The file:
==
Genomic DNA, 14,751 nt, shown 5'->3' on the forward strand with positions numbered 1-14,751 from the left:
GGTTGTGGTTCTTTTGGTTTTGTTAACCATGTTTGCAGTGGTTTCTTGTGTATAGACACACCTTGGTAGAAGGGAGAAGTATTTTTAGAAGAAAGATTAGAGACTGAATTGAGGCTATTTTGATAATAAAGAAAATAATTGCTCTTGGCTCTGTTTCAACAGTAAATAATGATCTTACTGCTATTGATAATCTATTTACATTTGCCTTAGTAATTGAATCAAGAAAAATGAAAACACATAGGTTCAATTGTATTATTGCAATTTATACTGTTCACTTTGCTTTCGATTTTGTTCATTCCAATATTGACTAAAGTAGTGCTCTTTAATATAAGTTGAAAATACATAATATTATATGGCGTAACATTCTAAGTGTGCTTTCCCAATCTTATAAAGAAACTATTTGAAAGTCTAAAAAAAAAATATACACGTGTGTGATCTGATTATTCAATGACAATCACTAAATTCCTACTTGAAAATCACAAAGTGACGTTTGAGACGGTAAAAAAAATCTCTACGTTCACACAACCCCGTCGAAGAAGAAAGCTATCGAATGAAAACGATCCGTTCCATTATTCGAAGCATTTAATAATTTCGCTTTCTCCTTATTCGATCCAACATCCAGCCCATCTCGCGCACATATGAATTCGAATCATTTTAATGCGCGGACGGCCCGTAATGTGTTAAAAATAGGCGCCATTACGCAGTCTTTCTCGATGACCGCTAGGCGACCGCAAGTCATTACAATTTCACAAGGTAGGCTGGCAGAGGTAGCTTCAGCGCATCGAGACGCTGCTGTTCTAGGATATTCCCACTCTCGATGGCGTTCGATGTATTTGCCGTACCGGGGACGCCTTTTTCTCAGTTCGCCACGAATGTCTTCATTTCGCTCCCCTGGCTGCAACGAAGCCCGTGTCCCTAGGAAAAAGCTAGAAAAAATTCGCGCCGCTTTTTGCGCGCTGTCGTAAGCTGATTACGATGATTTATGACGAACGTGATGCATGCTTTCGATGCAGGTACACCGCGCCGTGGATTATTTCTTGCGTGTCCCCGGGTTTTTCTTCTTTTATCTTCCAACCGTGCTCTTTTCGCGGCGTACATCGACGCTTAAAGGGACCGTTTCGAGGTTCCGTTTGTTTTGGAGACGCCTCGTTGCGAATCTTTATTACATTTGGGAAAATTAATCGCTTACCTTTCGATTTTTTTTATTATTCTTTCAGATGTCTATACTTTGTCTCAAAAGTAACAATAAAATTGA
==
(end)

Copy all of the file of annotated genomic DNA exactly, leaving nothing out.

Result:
Genomic DNA, 14,751 nt, shown 5'->3' on the forward strand with positions numbered 1-14,751 from the left:
GGTTGTGGTTCTTTTGGTTTTGTTAACCATGTTTGCAGTGGTTTCTTGTGTATAGACACACCTTGGTAGAAGGGAGAAGTATTTTTAGAAGAAAGATTAGAGACTGAATTGAGGCTATTTTGATAATAAAGAAAATAATTGCTCTTGGCTCTGTTTCAACAGTAAATAATGATCTTACTGCTATTGATAATCTATTTACATTTGCCTTAGTAATTGAATCAAGAAAAATGAAAACACATAGGTTCAATTGTATTATTGCAATTTATACTGTTCACTTTGCTTTCGATTTTGTTCATTCCAATATTGACTAAAGTAGTGCTCTTTAATATAAGTTGAAAATACATAATATTATATGGCGTAACATTCTAAGTGTGCTTTCCCAATCTTATAAAGAAACTATTTGAAAGTCTAAAAAAAAAATATACACGTGTGTGATCTGATTATTCAATGACAATCACTAAATTCCTACTTGAAAATCACAAAGTGACGTTTGAGACGGTAAAAAAAATCTCTACGTTCACACAACCCCGTCGAAGAAGAAAGCTATCGAATGAAAACGATCCGTTCCATTATTCGAAGCATTTAATAATTTCGCTTTCTCCTTATTCGATCCAACATCCAGCCCATCTCGCGCACATATGAATTCGAATCATTTTAATGCGCGGACGGCCCGTAATGTGTTAAAAATAGGCGCCATTACGCAGTCTTTCTCGATGACCGCTAGGCGACCGCAAGTCATTACAATTTCACAAGGTAGGCTGGCAGAGGTAGCTTCAGCGCATCGAGACGCTGCTGTTCTAGGATATTCCCACTCTCGATGGCGTTCGATGTATTTGCCGTACCGGGGACGCCTTTTTCTCAGTTCGCCACGAATGTCTTCATTTCGCTCCCCTGGCTGCAACGAAGCCCGTGTCCCTAGGAAAAAGCTAGAAAAAATTCGCGCCGCTTTTTGCGCGCTGTCGTAAGCTGATTACGATGATTTATGACGAACGTGATGCATGCTTTCGATGCAGGTACACCGCGCCGTGGATTATTTCTTGCGTGTCCCCGGGTTTTTCTTCTTTTATCTTCCAACCGTGCTCTTTTCGCGGCGTACATCGACGCTTAAAGGGACCGTTTCGAGGTTCCGTTTGTTTTGGAGACGCCTCGTTGCGAATCTTTATTACATTTGGGAAAATTAATCGCTTACCTTTCGATTTTTTTTATTATTCTTTCAGATGTCTATACTTTGTCTCAAAAGTAACAATAAAATTGA